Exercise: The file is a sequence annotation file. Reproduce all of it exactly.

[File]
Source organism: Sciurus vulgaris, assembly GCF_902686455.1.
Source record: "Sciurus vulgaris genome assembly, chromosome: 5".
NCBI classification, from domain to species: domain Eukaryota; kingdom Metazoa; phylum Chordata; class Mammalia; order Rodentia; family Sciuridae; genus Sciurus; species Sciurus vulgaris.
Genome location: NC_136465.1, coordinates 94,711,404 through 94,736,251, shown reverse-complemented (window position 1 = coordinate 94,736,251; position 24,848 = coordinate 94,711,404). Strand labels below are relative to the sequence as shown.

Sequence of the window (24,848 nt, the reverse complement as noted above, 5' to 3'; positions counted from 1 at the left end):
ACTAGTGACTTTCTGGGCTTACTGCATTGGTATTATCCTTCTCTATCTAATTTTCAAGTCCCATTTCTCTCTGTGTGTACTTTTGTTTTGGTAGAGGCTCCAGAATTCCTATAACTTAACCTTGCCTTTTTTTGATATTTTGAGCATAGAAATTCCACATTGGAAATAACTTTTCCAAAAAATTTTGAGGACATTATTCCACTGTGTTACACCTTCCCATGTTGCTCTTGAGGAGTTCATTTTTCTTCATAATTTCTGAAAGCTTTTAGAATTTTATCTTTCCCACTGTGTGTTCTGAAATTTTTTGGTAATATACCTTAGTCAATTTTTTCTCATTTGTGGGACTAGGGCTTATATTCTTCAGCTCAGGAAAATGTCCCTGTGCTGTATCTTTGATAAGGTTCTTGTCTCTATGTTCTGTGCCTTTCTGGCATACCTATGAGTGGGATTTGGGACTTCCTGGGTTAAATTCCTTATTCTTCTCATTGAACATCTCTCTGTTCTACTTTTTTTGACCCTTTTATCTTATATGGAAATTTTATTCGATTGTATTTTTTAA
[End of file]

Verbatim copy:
Source organism: Sciurus vulgaris, assembly GCF_902686455.1.
Source record: "Sciurus vulgaris genome assembly, chromosome: 5".
NCBI classification, from domain to species: domain Eukaryota; kingdom Metazoa; phylum Chordata; class Mammalia; order Rodentia; family Sciuridae; genus Sciurus; species Sciurus vulgaris.
Genome location: NC_136465.1, coordinates 94,711,404 through 94,736,251, shown reverse-complemented (window position 1 = coordinate 94,736,251; position 24,848 = coordinate 94,711,404). Strand labels below are relative to the sequence as shown.

Sequence of the window (24,848 nt, the reverse complement as noted above, 5' to 3'; positions counted from 1 at the left end):
ACTAGTGACTTTCTGGGCTTACTGCATTGGTATTATCCTTCTCTATCTAATTTTCAAGTCCCATTTCTCTCTGTGTGTACTTTTGTTTTGGTAGAGGCTCCAGAATTCCTATAACTTAACCTTGCCTTTTTTTGATATTTTGAGCATAGAAATTCCACATTGGAAATAACTTTTCCAAAAAATTTTGAGGACATTATTCCACTGTGTTACACCTTCCCATGTTGCTCTTGAGGAGTTCATTTTTCTTCATAATTTCTGAAAGCTTTTAGAATTTTATCTTTCCCACTGTGTGTTCTGAAATTTTTTGGTAATATACCTTAGTCAATTTTTTCTCATTTGTGGGACTAGGGCTTATATTCTTCAGCTCAGGAAAATGTCCCTGTGCTGTATCTTTGATAAGGTTCTTGTCTCTATGTTCTGTGCCTTTCTGGCATACCTATGAGTGGGATTTGGGACTTCCTGGGTTAAATTCCTTATTCTTCTCATTGAACATCTCTCTGTTCTACTTTTTTTGACCCTTTTATCTTATATGGAAATTTTATTCGATTGTATTTTTTAA